Back in Geneva, Victor begins to study how he will create a second monster; he wants to know the latest developments in the scientific community. He recovers himself and tells his father that he wishes to go to London on a tour. He promises his father that upon his return he will marry Elizabeth. In September, he leaves Geneva, travels through France to Germany, Holland, and then London. His best friend Henry Clerval accompanies Victor on his journey. The two arrive in London during the late days of December.
Victor invents the whole travel episode to disguise the true nature of his work. He is torn by his promise to the monster and the knowledge that if he fails there will be dire consequences for his family.
The question in Victor's mind is will the monster follow or stay behind. Confident the monster will follow, Victor leaves Geneva knowing what task awaits him and summoning the courage to repeat his terrible experiment yet a second time. He is so distraught that the scenery does not cheer him.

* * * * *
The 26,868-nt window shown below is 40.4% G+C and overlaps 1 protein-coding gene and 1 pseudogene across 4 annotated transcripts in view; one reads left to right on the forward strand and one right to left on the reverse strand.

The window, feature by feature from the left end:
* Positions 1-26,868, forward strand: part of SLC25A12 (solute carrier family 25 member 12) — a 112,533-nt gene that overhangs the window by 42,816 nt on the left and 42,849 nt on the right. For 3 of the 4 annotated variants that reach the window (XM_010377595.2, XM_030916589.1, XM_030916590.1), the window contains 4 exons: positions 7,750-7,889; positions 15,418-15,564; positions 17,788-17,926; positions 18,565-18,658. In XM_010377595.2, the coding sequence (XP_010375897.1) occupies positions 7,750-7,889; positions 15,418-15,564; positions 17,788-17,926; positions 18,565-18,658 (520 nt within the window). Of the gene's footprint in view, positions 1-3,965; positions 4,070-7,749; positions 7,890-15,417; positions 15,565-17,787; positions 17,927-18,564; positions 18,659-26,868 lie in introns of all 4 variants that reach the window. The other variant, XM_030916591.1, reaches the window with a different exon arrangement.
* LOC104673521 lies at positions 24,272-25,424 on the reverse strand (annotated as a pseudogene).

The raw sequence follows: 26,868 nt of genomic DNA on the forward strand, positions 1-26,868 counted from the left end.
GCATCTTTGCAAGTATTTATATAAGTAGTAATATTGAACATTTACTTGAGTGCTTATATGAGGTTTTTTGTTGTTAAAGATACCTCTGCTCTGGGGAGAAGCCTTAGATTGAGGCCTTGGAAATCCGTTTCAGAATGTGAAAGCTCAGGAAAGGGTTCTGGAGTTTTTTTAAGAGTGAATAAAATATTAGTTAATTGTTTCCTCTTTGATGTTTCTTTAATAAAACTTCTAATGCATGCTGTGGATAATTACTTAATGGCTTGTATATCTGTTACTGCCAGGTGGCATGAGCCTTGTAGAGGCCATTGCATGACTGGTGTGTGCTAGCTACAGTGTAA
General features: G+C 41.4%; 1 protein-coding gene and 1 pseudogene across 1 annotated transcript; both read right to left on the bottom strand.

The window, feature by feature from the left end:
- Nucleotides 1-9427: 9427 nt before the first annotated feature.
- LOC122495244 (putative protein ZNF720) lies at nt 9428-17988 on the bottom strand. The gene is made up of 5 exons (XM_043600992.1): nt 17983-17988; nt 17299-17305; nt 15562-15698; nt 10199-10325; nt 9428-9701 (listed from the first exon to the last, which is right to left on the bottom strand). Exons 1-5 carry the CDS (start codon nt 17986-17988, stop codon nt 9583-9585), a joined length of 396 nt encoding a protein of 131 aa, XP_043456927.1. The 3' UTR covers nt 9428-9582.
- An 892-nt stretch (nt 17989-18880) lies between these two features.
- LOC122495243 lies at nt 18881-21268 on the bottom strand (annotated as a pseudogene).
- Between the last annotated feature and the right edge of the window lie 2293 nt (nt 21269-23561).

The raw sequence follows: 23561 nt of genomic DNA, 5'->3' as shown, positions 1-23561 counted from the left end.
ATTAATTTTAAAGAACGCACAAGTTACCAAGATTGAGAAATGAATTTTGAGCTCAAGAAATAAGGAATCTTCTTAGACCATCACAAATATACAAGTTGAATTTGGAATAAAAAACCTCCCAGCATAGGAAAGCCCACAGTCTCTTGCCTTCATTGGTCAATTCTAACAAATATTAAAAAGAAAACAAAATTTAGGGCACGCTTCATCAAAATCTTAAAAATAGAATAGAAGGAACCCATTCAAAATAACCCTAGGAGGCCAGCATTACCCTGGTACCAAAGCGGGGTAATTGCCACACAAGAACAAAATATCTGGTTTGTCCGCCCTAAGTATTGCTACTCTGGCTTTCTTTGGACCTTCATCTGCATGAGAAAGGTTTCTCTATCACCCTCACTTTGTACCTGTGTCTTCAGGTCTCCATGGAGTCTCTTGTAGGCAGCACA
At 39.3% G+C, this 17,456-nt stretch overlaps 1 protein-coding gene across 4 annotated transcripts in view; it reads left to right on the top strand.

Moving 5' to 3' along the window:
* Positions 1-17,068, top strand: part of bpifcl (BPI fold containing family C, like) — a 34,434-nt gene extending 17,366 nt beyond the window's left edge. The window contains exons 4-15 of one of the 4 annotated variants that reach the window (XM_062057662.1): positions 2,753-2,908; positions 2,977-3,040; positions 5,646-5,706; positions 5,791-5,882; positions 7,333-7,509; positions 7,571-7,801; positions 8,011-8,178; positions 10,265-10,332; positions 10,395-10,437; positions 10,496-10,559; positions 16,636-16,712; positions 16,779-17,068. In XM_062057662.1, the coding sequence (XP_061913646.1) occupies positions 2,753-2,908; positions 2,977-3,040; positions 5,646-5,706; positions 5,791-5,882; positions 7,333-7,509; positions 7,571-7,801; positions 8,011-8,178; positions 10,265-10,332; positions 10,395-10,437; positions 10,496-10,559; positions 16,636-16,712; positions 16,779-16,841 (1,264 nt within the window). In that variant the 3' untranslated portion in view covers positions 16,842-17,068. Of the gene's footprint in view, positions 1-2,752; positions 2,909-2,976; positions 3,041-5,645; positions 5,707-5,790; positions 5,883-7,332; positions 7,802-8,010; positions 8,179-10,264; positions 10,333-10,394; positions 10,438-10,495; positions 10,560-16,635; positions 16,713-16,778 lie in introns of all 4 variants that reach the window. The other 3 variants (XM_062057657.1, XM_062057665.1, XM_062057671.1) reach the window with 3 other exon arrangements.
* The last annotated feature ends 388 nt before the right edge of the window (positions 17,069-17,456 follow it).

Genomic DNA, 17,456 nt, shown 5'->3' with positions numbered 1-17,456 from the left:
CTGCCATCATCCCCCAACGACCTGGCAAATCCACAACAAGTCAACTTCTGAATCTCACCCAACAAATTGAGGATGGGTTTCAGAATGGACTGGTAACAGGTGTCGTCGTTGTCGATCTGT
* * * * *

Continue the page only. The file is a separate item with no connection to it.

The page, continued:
Victor joins the exuberant Clerval, and they journey up the Rhine River to the North Sea. Mary Shelley presents a travelogue of her own tour up the Rhine. She mentions the places along the way that are important to her: the vineyards, the sheer cliffs, the islands in the river, and the ordinary people who carry on their lives in such a beautiful land. Shelley even quotes Wordsworth's "Tintern Abbey," a major Romantic poem and an influence on the writers of the period. The parallels between Shelley's Germany and Wordsworth's English Lake District are noteworthy for their descriptions of pastoral scenes and soul-refreshing spirit, which are the essence of Romantic writing and thought.